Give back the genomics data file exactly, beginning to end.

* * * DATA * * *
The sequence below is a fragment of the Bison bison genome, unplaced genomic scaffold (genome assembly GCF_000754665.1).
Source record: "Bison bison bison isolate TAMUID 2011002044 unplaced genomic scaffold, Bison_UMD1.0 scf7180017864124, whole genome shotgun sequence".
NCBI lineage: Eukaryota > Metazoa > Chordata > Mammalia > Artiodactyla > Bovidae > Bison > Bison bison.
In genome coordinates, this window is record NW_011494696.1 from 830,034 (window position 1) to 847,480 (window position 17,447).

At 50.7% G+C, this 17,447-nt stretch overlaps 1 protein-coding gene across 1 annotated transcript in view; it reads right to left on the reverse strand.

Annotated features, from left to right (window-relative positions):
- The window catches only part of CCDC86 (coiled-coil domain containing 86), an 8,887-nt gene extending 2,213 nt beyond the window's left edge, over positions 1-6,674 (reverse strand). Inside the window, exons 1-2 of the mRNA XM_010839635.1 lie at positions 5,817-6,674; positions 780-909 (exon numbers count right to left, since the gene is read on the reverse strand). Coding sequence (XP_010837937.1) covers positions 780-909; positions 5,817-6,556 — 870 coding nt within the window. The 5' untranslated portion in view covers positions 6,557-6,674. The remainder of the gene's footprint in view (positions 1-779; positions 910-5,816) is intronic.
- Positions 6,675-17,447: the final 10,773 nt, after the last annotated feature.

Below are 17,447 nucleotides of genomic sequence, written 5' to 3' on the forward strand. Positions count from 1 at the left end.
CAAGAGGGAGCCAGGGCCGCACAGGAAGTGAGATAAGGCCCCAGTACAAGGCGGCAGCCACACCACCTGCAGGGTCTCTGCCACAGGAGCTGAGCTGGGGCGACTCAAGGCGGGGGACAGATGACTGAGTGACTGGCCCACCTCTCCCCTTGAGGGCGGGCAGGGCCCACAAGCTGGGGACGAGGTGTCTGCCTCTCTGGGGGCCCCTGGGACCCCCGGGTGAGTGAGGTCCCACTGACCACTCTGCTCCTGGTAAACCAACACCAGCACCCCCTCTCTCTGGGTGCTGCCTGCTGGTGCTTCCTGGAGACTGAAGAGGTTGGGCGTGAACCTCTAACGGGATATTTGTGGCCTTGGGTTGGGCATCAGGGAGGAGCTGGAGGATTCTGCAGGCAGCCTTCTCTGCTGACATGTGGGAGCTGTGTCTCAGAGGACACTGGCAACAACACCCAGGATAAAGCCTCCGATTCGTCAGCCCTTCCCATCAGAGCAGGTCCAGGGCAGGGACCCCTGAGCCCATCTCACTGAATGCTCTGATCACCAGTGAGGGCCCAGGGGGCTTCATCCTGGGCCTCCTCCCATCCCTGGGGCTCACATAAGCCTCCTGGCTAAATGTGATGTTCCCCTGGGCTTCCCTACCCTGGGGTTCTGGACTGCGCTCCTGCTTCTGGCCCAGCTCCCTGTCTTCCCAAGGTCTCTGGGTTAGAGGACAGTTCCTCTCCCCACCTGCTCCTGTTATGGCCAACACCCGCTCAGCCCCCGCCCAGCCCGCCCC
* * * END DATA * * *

The sequence below is a fragment of the Bison bison genome, unplaced genomic scaffold (genome assembly GCF_000754665.1).
Source record: "Bison bison bison isolate TAMUID 2011002044 unplaced genomic scaffold, Bison_UMD1.0 scf7180017864124, whole genome shotgun sequence".
NCBI lineage: Eukaryota > Metazoa > Chordata > Mammalia > Artiodactyla > Bovidae > Bison > Bison bison.
In genome coordinates, this window is record NW_011494696.1 from 830,034 (window position 1) to 847,480 (window position 17,447).

At 50.7% G+C, this 17,447-nt stretch overlaps 1 protein-coding gene across 1 annotated transcript in view; it reads right to left on the reverse strand.

Annotated features, from left to right (window-relative positions):
- The window catches only part of CCDC86 (coiled-coil domain containing 86), an 8,887-nt gene extending 2,213 nt beyond the window's left edge, over positions 1-6,674 (reverse strand). Inside the window, exons 1-2 of the mRNA XM_010839635.1 lie at positions 5,817-6,674; positions 780-909 (exon numbers count right to left, since the gene is read on the reverse strand). Coding sequence (XP_010837937.1) covers positions 780-909; positions 5,817-6,556 — 870 coding nt within the window. The 5' untranslated portion in view covers positions 6,557-6,674. The remainder of the gene's footprint in view (positions 1-779; positions 910-5,816) is intronic.
- Positions 6,675-17,447: the final 10,773 nt, after the last annotated feature.

Below are 17,447 nucleotides of genomic sequence, written 5' to 3' on the forward strand. Positions count from 1 at the left end.
CAAGAGGGAGCCAGGGCCGCACAGGAAGTGAGATAAGGCCCCAGTACAAGGCGGCAGCCACACCACCTGCAGGGTCTCTGCCACAGGAGCTGAGCTGGGGCGACTCAAGGCGGGGGACAGATGACTGAGTGACTGGCCCACCTCTCCCCTTGAGGGCGGGCAGGGCCCACAAGCTGGGGACGAGGTGTCTGCCTCTCTGGGGGCCCCTGGGACCCCCGGGTGAGTGAGGTCCCACTGACCACTCTGCTCCTGGTAAACCAACACCAGCACCCCCTCTCTCTGGGTGCTGCCTGCTGGTGCTTCCTGGAGACTGAAGAGGTTGGGCGTGAACCTCTAACGGGATATTTGTGGCCTTGGGTTGGGCATCAGGGAGGAGCTGGAGGATTCTGCAGGCAGCCTTCTCTGCTGACATGTGGGAGCTGTGTCTCAGAGGACACTGGCAACAACACCCAGGATAAAGCCTCCGATTCGTCAGCCCTTCCCATCAGAGCAGGTCCAGGGCAGGGACCCCTGAGCCCATCTCACTGAATGCTCTGATCACCAGTGAGGGCCCAGGGGGCTTCATCCTGGGCCTCCTCCCATCCCTGGGGCTCACATAAGCCTCCTGGCTAAATGTGATGTTCCCCTGGGCTTCCCTACCCTGGGGTTCTGGACTGCGCTCCTGCTTCTGGCCCAGCTCCCTGTCTTCCCAAGGTCTCTGGGTTAGAGGACAGTTCCTCTCCCCACCTGCTCCTGTTATGGCCAACACCCGCTCAGCCCCCGCCCAGCCCGCCCC